Tuesday 26 August 2014. Phoenix rising?

The last few days have seen some progress on the Suzuki DR800. The pickup coil is fixed and I've painted the crankcase cover. Before painting though, I modified it slightly, marking where No 1 bolt should go so as to ensure that I always put them back in order. I also increased the space for the wires to come out of between the crankcase. The wires I used are a thicker guauge than stock and will not bend as easily. This spot is after the seal and so should not affect oil leakage. Wiring around the instrument cluster is coming along well but photos of that for another day.

When finished painting, the crankcase will have three coats of VHT case paint, three coats of VHT caliper black satin and three coats of VHT caliper clear. When I put on the cover, I will use some 6 mm rod as guies so that it slides on perfectly in place. With a new gasket, permatex no2 gasket maker and an outside bead of RTV oil resistant there should be no more oil leak as well.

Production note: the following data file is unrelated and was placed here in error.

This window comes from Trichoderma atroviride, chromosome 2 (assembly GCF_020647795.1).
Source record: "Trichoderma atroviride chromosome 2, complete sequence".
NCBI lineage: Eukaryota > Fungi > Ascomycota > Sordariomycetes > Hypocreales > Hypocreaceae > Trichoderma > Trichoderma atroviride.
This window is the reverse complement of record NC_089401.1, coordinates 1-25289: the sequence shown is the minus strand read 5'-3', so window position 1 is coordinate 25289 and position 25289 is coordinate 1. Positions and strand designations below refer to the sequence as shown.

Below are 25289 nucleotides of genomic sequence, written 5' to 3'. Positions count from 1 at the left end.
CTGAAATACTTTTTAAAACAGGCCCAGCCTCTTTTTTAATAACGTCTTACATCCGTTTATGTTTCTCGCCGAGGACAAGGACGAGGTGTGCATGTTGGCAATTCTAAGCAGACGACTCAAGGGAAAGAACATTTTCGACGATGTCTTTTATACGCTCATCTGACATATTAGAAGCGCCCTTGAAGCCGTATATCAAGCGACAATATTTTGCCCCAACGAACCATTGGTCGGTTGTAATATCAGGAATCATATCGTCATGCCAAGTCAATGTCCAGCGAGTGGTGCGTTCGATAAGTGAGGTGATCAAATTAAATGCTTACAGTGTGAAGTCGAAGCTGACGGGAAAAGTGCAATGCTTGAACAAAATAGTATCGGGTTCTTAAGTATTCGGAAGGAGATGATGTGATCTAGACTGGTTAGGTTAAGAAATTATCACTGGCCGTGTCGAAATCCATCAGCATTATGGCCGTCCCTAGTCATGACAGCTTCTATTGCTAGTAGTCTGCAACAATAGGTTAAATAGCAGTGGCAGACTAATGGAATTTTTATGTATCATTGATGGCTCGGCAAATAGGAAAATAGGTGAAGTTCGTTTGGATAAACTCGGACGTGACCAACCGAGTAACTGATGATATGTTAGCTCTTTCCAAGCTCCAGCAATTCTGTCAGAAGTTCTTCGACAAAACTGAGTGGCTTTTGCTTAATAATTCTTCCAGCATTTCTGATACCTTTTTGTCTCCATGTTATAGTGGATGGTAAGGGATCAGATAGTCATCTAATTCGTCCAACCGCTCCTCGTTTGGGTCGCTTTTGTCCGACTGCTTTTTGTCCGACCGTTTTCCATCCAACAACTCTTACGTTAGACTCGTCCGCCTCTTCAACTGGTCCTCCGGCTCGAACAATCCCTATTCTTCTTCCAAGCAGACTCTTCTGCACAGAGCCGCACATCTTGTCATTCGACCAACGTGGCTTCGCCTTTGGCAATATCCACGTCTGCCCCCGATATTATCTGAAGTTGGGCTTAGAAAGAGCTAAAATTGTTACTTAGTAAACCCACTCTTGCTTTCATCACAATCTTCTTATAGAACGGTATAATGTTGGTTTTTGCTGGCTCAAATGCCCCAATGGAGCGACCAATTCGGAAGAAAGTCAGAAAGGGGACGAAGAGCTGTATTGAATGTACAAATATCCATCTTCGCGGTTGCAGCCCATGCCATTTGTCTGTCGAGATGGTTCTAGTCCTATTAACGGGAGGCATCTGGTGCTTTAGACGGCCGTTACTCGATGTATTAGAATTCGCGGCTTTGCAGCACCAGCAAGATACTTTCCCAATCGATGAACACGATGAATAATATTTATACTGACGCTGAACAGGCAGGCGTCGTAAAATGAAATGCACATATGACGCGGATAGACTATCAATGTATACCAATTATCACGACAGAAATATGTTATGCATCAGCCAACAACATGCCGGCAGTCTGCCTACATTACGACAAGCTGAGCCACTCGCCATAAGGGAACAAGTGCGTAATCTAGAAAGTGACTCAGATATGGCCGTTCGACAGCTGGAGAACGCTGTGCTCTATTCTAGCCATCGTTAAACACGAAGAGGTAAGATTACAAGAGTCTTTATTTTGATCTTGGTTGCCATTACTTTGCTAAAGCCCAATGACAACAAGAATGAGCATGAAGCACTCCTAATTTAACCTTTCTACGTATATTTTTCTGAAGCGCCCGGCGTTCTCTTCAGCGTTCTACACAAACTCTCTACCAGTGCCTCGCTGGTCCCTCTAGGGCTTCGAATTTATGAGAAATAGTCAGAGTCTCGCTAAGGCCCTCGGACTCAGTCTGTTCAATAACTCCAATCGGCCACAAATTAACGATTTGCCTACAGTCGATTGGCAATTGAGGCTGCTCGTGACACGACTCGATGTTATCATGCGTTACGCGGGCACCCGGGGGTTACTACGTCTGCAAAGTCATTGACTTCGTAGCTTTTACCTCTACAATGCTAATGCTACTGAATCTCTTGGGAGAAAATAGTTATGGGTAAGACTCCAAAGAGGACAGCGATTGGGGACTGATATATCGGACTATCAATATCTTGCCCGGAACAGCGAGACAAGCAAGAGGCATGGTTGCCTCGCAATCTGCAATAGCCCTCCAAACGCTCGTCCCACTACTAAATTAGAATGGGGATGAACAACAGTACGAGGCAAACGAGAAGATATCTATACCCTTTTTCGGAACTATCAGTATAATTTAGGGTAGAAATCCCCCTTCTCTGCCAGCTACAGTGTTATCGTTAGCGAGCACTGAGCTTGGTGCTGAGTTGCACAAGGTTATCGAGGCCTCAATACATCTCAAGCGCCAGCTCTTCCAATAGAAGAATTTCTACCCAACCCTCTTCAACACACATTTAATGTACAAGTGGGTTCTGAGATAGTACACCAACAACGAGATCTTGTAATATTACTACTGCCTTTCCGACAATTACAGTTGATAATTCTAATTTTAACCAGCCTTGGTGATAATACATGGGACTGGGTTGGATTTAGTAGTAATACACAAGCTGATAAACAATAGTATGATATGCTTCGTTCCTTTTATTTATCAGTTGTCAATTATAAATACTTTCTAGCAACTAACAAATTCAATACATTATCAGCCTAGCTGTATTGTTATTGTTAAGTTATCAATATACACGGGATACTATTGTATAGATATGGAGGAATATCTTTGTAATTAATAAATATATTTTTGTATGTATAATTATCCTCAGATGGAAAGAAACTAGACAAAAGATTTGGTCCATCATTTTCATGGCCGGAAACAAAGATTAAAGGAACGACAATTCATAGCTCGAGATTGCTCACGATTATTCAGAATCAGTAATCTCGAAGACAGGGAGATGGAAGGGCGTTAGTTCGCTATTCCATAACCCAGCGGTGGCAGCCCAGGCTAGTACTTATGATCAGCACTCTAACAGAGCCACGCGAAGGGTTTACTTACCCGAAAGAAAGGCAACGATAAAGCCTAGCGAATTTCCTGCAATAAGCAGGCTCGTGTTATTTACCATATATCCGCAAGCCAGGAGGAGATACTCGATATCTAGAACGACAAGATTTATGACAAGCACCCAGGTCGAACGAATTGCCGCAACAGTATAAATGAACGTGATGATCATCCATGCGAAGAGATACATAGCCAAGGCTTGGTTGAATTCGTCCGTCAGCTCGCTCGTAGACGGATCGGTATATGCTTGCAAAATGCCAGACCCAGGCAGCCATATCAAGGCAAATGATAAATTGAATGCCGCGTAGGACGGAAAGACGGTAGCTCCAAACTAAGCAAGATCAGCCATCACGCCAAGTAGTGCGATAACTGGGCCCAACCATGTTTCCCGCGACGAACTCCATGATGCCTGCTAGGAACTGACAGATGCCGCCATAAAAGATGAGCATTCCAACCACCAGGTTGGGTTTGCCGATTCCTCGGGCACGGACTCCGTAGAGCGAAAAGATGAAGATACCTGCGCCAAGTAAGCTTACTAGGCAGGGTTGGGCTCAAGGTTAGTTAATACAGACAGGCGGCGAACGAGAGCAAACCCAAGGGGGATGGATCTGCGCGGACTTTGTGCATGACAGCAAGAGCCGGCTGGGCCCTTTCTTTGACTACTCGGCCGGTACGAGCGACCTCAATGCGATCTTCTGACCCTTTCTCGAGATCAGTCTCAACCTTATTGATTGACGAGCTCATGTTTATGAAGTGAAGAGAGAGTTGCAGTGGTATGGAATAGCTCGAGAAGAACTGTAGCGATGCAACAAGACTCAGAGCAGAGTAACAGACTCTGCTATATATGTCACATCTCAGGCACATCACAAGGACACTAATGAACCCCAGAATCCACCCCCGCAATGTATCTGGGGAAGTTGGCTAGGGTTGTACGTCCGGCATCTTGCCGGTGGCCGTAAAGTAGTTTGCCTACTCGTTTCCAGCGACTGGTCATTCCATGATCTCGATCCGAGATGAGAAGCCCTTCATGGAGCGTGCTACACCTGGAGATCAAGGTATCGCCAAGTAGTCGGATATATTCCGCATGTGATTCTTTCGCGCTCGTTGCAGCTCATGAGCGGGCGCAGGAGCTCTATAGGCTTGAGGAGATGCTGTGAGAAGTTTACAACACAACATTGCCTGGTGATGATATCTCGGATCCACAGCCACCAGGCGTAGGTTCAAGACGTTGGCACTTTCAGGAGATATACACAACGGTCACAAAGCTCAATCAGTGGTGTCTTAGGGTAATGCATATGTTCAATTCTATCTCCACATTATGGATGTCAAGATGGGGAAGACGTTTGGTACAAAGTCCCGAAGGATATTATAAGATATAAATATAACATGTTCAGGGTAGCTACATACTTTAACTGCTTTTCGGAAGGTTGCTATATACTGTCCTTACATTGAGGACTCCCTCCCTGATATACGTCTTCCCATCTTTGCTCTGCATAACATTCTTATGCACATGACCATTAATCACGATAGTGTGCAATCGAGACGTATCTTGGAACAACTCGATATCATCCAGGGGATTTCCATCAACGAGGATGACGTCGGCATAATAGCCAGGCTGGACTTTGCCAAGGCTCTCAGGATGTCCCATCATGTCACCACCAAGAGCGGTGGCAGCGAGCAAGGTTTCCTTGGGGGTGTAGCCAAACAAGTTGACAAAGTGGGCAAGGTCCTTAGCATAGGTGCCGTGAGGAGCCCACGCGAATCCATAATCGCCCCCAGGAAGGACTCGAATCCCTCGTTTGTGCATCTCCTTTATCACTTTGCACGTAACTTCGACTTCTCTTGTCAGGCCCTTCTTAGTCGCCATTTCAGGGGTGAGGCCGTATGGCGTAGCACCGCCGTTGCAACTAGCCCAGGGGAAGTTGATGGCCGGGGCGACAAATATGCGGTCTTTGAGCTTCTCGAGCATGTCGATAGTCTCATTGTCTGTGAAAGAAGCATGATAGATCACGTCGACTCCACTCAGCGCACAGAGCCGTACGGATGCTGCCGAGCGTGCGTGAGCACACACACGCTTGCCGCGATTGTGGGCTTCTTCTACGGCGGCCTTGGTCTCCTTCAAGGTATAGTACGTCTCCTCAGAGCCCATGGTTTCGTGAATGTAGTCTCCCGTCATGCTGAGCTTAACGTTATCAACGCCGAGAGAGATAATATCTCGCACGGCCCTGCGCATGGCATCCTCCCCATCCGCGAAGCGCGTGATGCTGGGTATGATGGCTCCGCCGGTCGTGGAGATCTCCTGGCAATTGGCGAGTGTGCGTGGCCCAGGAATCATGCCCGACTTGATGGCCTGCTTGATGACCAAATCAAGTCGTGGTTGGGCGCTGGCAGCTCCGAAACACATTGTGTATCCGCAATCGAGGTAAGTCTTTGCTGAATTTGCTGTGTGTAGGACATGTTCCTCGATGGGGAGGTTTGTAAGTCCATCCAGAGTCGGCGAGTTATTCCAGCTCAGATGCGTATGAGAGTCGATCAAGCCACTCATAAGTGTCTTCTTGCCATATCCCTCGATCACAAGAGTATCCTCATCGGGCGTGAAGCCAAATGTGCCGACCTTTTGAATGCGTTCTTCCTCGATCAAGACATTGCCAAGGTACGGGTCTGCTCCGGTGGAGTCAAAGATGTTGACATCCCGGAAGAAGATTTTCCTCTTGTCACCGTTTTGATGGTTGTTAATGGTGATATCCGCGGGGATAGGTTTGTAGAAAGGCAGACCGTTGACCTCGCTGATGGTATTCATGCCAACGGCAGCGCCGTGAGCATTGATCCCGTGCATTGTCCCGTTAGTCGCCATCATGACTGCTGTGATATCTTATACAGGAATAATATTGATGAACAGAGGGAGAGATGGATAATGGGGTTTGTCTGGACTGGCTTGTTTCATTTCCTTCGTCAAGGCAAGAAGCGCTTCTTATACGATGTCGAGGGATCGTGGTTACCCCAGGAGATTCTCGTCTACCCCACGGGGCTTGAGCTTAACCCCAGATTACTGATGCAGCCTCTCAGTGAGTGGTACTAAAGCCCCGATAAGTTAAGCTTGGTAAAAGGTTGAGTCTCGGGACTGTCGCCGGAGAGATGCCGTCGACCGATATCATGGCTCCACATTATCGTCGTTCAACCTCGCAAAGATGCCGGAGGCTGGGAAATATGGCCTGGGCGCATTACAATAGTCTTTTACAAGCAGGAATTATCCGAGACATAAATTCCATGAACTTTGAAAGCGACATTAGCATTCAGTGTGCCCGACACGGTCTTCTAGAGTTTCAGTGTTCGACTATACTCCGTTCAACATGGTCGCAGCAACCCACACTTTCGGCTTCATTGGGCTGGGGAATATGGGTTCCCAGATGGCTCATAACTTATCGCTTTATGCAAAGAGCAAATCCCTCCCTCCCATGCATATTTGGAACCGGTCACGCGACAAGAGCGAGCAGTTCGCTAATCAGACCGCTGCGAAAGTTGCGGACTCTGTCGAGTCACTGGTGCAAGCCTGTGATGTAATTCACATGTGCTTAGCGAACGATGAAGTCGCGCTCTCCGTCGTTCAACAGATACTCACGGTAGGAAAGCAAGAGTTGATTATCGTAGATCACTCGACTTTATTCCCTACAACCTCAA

Saturday 16 August 2014. There's hope yet ...

Started work on the Widowmaker today. The 24 year old Suzuki simply stopped a few weeks ago and it has been rather disheartening. To allow time without pressure I de-registered the bike and cancelled the insurance. It was a good move because without the pressure of wasting time, I tend to work slower and more thoroughly.

Last week I did a few tests on different electrical systems and it felt like a broken wire on the pickup/induction coil. However I've basically stripped of the side covers, tanks, seat etc to check the whole wiring and can see that to make the bike much more reliable and robust, lots of the wiring needs to be changed out and now I can do that properly.